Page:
Posted on

Form of an Appointment of an Agent of Millers

This week’s gem from the Owen Ward Collection gives a glimpse of the role mills would have played in an invasion of Britain by Napoleon.
The French Revolution of 1789 plunged Europe into lengthy wars. The Treaty of Amiens of 1802 between Britain and the new French leader Napoleon Bonaparte led to a brief respite of peace, but this was not to last, with Britain declaring war on France again in May 1803.

Napoleon amassed a large army on the French coast and began constructing a fleet of invasion ships. It is said that he even considered using troop carrying balloons to launch an aerial assault, while contemporary satirical images depict supposed windmill powered floating craft.
Engraving of imaginary French invasion craft. From Wikimedia Commons
In Britain extensive plans were made for what to do in the event of an invasion. The Defence of the Realm Acts of 1798 and 1803 made provisions for assembling volunteer regiments, in addition to the already existing part time militia. By 1804 nearly one in five able-bodied men was enrolled.

In addition, the acts made provisions to ensure that, in the event of invasion, there would be a sufficient supply of wagons, boats, horses, cattle and food for the British forces.

This is where the document shown above fits in. The form was issued, signed and sealed by John Poulett, fourth Earl Poulett, who was Lord Lieutenant of Somerset at the time. It appoints an ‘agent of millers’ for a parish, whose role ‘in case of actual invasion or appearance of invasion’ was to call on all millers in the area to put their mills under his authority, ‘for the purpose of conveying, by the Waggon Conductors, such quantities of dry, sweet, and clean flour, made of good marketable English Wheat, out of which the Bran shall have been taken by Means of a Twelve Shilling seamed Cloth, wherever they shall be required so to do’.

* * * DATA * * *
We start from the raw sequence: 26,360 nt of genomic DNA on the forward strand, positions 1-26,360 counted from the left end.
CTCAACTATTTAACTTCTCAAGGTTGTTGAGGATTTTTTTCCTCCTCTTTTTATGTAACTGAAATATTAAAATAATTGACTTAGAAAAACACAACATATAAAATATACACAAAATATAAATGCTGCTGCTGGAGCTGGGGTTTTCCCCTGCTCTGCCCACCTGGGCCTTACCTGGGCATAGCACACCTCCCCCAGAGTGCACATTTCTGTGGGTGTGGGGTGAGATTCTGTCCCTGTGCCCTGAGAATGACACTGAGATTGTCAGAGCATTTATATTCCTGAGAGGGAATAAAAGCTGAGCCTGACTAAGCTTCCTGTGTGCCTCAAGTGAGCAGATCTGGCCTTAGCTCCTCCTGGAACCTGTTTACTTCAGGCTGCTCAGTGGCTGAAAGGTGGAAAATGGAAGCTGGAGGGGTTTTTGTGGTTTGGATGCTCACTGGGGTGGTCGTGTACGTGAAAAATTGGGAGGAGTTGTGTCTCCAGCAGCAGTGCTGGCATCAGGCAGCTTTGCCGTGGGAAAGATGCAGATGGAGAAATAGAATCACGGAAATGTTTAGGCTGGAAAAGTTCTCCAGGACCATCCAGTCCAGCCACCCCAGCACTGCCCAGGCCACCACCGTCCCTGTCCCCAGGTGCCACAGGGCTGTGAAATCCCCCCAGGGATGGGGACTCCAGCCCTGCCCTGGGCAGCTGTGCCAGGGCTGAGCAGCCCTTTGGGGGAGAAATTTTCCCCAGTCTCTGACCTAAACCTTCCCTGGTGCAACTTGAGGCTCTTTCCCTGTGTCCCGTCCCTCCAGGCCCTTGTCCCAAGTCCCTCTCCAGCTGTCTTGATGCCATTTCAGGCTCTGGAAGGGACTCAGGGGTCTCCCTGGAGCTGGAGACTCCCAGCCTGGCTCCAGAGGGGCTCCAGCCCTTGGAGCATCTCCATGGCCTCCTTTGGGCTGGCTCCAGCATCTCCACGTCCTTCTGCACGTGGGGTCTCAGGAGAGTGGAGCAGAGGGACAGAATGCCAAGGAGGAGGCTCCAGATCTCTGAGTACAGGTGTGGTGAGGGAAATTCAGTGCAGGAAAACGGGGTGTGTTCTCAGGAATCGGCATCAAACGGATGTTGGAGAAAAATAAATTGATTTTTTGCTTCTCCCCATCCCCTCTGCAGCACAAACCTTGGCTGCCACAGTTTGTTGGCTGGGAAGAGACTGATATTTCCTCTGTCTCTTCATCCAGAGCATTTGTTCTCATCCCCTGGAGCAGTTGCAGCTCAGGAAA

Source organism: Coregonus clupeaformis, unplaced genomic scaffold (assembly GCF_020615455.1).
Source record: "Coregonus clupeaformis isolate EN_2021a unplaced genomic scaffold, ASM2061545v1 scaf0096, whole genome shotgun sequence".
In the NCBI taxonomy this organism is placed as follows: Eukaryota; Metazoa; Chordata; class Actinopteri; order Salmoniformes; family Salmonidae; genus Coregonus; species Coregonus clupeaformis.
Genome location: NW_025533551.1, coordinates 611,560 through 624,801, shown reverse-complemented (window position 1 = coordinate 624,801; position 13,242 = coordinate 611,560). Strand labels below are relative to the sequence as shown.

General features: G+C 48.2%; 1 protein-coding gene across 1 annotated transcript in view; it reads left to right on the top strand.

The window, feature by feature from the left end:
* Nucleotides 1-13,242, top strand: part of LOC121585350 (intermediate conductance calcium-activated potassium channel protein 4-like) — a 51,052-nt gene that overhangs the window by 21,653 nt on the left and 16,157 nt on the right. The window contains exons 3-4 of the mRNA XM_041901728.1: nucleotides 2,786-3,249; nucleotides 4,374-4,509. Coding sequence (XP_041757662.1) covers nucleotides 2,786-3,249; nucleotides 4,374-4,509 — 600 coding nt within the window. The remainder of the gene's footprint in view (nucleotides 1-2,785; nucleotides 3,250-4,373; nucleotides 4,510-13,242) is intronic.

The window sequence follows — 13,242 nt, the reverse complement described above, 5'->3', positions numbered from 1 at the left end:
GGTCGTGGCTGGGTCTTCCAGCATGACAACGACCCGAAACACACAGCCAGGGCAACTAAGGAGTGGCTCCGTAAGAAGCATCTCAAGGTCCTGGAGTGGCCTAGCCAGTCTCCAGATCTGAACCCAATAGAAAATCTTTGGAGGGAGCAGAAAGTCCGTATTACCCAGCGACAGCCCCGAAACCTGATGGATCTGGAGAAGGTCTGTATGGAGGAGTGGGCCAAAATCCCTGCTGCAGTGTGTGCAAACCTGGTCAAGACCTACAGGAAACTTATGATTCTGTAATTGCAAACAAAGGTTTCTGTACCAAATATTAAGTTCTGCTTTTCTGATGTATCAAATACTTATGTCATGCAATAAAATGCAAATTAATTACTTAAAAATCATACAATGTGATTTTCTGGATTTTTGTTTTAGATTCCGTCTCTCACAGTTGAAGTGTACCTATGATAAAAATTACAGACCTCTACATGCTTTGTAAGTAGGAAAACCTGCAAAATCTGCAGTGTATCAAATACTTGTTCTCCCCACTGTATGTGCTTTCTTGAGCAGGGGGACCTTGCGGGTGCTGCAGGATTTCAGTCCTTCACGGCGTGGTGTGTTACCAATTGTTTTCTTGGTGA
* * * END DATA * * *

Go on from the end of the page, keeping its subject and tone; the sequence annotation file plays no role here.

The form includes blank spaces for the names of the agent and parish – in this case, the parish is ‘Berkeley and Sandwich’, but the name of the agent has not been filled in.

As things turned out, victory at the Battle of Trafalgar in 1805 gave Britain control of the seas, and the feared invasion never took place.

For more information see:
British anti-invasion preparations of 1803–05
Defence of the Realm Act 1803
Meeting the French threat